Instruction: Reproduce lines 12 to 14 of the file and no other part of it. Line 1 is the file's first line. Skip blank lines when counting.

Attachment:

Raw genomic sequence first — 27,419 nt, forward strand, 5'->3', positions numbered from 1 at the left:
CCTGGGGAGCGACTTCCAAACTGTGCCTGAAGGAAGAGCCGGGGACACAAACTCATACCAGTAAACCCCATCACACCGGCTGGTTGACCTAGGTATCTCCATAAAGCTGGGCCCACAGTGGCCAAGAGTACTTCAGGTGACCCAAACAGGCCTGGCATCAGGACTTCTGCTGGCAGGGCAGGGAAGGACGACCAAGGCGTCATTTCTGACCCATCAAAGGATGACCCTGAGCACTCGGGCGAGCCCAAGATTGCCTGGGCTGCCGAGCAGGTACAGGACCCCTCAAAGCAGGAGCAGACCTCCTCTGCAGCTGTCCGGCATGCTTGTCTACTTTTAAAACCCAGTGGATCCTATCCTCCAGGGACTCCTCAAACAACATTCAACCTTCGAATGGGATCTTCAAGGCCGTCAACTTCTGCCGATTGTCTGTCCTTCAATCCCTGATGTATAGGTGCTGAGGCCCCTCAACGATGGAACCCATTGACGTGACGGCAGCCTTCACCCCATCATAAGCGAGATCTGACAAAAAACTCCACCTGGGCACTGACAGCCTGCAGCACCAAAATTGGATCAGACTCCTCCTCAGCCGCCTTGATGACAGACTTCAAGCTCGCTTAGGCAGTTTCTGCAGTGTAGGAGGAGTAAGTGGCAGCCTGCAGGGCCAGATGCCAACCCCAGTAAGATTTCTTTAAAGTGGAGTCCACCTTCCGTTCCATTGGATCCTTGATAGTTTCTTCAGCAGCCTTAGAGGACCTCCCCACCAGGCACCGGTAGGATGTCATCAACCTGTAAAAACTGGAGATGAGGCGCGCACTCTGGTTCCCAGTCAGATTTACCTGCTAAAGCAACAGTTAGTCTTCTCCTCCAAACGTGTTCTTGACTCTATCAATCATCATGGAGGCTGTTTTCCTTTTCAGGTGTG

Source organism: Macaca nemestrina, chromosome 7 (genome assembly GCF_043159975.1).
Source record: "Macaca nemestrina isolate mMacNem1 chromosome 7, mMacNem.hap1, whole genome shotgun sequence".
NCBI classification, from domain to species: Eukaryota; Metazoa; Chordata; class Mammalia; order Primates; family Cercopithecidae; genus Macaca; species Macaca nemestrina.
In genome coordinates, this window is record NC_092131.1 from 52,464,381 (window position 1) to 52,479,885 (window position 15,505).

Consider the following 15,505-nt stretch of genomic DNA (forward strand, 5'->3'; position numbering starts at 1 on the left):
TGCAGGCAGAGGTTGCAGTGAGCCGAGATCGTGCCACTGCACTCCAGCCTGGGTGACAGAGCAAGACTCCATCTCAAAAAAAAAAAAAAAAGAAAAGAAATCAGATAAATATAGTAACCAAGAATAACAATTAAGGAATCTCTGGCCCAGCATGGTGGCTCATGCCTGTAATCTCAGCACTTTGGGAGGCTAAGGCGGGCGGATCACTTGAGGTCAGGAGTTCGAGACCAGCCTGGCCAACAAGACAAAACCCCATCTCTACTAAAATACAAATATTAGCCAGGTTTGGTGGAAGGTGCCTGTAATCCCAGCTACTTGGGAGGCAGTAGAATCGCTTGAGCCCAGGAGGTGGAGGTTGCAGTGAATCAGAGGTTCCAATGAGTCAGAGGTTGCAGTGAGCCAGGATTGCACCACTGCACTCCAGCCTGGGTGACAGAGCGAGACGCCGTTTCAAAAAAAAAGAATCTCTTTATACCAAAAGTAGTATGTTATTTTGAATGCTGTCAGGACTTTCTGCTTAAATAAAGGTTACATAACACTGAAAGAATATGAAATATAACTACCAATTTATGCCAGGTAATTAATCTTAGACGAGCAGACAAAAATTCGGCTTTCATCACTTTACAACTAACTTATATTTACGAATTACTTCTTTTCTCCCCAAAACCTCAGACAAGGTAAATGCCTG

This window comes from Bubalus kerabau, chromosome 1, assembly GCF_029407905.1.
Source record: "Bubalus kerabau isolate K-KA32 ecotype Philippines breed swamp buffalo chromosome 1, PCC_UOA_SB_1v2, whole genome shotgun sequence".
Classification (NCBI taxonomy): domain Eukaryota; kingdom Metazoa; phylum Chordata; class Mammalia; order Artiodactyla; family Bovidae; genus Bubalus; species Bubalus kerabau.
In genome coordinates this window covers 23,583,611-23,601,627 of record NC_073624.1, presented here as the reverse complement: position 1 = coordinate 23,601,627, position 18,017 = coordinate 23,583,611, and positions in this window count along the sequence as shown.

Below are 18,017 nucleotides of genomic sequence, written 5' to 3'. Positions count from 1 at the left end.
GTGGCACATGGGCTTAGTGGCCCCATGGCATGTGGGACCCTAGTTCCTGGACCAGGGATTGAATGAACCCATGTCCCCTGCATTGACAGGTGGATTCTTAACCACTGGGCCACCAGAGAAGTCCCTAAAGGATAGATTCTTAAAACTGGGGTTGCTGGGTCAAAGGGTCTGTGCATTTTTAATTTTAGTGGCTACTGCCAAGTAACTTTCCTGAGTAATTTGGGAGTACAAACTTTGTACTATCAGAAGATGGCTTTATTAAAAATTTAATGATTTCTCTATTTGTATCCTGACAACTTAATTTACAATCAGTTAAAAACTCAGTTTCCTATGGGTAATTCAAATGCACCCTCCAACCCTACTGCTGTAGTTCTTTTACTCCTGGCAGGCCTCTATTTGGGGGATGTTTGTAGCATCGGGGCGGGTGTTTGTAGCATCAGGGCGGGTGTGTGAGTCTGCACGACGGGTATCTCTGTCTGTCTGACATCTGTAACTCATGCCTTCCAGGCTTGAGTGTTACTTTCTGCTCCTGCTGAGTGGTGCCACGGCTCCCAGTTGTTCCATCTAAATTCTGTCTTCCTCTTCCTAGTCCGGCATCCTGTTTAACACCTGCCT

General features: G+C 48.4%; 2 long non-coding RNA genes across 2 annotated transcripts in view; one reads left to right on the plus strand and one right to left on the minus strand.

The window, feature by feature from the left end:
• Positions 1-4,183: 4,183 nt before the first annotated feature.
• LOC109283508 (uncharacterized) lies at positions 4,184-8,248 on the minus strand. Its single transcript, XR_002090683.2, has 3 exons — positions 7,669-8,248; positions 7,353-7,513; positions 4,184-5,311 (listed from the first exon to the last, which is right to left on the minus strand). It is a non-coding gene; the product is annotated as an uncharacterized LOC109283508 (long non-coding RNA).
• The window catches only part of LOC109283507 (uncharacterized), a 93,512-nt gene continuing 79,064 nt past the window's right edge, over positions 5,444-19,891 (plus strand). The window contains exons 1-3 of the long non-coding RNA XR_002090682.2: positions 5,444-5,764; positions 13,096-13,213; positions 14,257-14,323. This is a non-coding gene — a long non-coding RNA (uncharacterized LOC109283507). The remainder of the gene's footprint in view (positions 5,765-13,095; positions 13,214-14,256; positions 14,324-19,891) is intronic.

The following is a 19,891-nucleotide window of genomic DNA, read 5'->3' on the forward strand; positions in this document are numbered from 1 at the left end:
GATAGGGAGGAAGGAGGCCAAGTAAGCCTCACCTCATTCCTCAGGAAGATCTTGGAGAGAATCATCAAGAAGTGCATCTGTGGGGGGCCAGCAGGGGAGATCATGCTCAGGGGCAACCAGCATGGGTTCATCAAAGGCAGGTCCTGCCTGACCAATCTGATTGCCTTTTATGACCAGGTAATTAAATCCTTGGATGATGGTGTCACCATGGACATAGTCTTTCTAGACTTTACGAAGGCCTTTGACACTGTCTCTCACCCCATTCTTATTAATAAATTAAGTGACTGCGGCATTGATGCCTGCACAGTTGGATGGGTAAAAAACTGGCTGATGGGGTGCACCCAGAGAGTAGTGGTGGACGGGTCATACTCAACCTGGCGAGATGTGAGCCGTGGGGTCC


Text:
In genome coordinates this window covers 23,583,611-23,601,627 of record NC_073624.1, presented here as the reverse complement: position 1 = coordinate 23,601,627, position 18,017 = coordinate 23,583,611, and positions in this window count along the sequence as shown.

Below are 18,017 nucleotides of genomic sequence, written 5' to 3'. Positions count from 1 at the left end.
GTGGCACATGGGCTTAGTGGCCCCATGGCATGTGGGACCCTAGTTCCTGGACCAGGGATTGAATGAACCCATGTCCCCTGCATTGACAGGTGGATTCTTAACCACTGGGCCACCAGAGAAGTCCCTAAAGGATAGATTCTTAAAACTGGGGTTGCTGGGTCAAAGGGTCTGTGCATTTTTAATTTTAGTGGCTACTGCCAAGTAACTTTCCTGAGTAATTTGGGAGTACAAACTTTGTACTATCAGAAGATGGCTTTATTAAAAATTTAATGATTTCTCTATTTGTATCCTGACAACTTAATTTACAATCAGTTAAAAACTCAGTTTCCTATGGGTAATTCAAATGCACCCTCCAACCCTACTGCTGTAGTTCTTTTACTCCTGGCAGGCCTCTATTTGGGGGATGTTTGTAGCATCGGGGCGGGTGTTTGTAGCATCAGGGCGGGTGTGTGAGTCTGCACGACGGGTATCTCTGTCTGTCTGACATCTGTAACTCATGCCTTCCAGGCTTGAGTGTTACTTTCTGCTCCTGCTGAGTGGTGCCACGGCTCCCAGTTGTTCCATCTAAATTCTGTCTTCCTCTTCCTAGTCCGGCATCCTGTTTAACACCTGCCT